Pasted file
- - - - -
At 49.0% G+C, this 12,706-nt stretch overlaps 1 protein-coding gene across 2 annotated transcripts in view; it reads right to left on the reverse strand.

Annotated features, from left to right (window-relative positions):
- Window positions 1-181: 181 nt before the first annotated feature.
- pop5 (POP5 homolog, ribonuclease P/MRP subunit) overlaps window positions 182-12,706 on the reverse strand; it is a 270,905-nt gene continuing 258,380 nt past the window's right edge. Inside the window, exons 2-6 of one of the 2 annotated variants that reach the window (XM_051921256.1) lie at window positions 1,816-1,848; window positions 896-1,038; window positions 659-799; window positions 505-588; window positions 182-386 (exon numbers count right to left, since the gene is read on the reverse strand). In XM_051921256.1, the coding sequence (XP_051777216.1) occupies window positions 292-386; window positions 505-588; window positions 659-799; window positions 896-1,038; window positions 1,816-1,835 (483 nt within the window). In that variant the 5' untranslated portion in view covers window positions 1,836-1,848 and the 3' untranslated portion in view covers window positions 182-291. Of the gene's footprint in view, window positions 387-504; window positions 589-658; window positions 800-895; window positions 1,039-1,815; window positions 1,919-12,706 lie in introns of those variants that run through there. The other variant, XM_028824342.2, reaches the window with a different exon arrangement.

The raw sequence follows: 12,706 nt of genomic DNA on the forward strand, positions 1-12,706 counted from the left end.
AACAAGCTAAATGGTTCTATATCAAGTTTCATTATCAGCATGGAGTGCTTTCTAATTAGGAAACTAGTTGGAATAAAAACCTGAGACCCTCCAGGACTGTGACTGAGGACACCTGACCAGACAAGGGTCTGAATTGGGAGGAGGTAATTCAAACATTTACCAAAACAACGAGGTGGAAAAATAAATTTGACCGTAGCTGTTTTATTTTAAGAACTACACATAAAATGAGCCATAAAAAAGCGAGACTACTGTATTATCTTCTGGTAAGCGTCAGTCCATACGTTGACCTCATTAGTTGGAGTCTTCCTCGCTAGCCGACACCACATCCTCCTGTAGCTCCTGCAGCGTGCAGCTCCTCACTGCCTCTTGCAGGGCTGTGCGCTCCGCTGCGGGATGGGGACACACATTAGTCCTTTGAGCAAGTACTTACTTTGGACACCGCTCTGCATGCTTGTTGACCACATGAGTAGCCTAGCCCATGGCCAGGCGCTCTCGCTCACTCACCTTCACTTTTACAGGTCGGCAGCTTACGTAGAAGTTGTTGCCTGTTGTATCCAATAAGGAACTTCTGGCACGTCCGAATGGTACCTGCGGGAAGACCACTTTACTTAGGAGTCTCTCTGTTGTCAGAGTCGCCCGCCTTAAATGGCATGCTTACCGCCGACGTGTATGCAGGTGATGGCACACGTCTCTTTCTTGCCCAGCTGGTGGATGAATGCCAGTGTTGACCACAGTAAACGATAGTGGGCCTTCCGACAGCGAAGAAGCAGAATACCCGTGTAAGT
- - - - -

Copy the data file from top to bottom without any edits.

At 49.0% G+C, this 12,706-nt stretch overlaps 1 protein-coding gene across 2 annotated transcripts in view; it reads right to left on the reverse strand.

Annotated features, from left to right (window-relative positions):
- Window positions 1-181: 181 nt before the first annotated feature.
- pop5 (POP5 homolog, ribonuclease P/MRP subunit) overlaps window positions 182-12,706 on the reverse strand; it is a 270,905-nt gene continuing 258,380 nt past the window's right edge. Inside the window, exons 2-6 of one of the 2 annotated variants that reach the window (XM_051921256.1) lie at window positions 1,816-1,848; window positions 896-1,038; window positions 659-799; window positions 505-588; window positions 182-386 (exon numbers count right to left, since the gene is read on the reverse strand). In XM_051921256.1, the coding sequence (XP_051777216.1) occupies window positions 292-386; window positions 505-588; window positions 659-799; window positions 896-1,038; window positions 1,816-1,835 (483 nt within the window). In that variant the 5' untranslated portion in view covers window positions 1,836-1,848 and the 3' untranslated portion in view covers window positions 182-291. Of the gene's footprint in view, window positions 387-504; window positions 589-658; window positions 800-895; window positions 1,039-1,815; window positions 1,919-12,706 lie in introns of those variants that run through there. The other variant, XM_028824342.2, reaches the window with a different exon arrangement.

The raw sequence follows: 12,706 nt of genomic DNA on the forward strand, positions 1-12,706 counted from the left end.
AACAAGCTAAATGGTTCTATATCAAGTTTCATTATCAGCATGGAGTGCTTTCTAATTAGGAAACTAGTTGGAATAAAAACCTGAGACCCTCCAGGACTGTGACTGAGGACACCTGACCAGACAAGGGTCTGAATTGGGAGGAGGTAATTCAAACATTTACCAAAACAACGAGGTGGAAAAATAAATTTGACCGTAGCTGTTTTATTTTAAGAACTACACATAAAATGAGCCATAAAAAAGCGAGACTACTGTATTATCTTCTGGTAAGCGTCAGTCCATACGTTGACCTCATTAGTTGGAGTCTTCCTCGCTAGCCGACACCACATCCTCCTGTAGCTCCTGCAGCGTGCAGCTCCTCACTGCCTCTTGCAGGGCTGTGCGCTCCGCTGCGGGATGGGGACACACATTAGTCCTTTGAGCAAGTACTTACTTTGGACACCGCTCTGCATGCTTGTTGACCACATGAGTAGCCTAGCCCATGGCCAGGCGCTCTCGCTCACTCACCTTCACTTTTACAGGTCGGCAGCTTACGTAGAAGTTGTTGCCTGTTGTATCCAATAAGGAACTTCTGGCACGTCCGAATGGTACCTGCGGGAAGACCACTTTACTTAGGAGTCTCTCTGTTGTCAGAGTCGCCCGCCTTAAATGGCATGCTTACCGCCGACGTGTATGCAGGTGATGGCACACGTCTCTTTCTTGCCCAGCTGGTGGATGAATGCCAGTGTTGACCACAGTAAACGATAGTGGGCCTTCCGACAGCGAAGAAGCAGAATACCCGTGTAAGT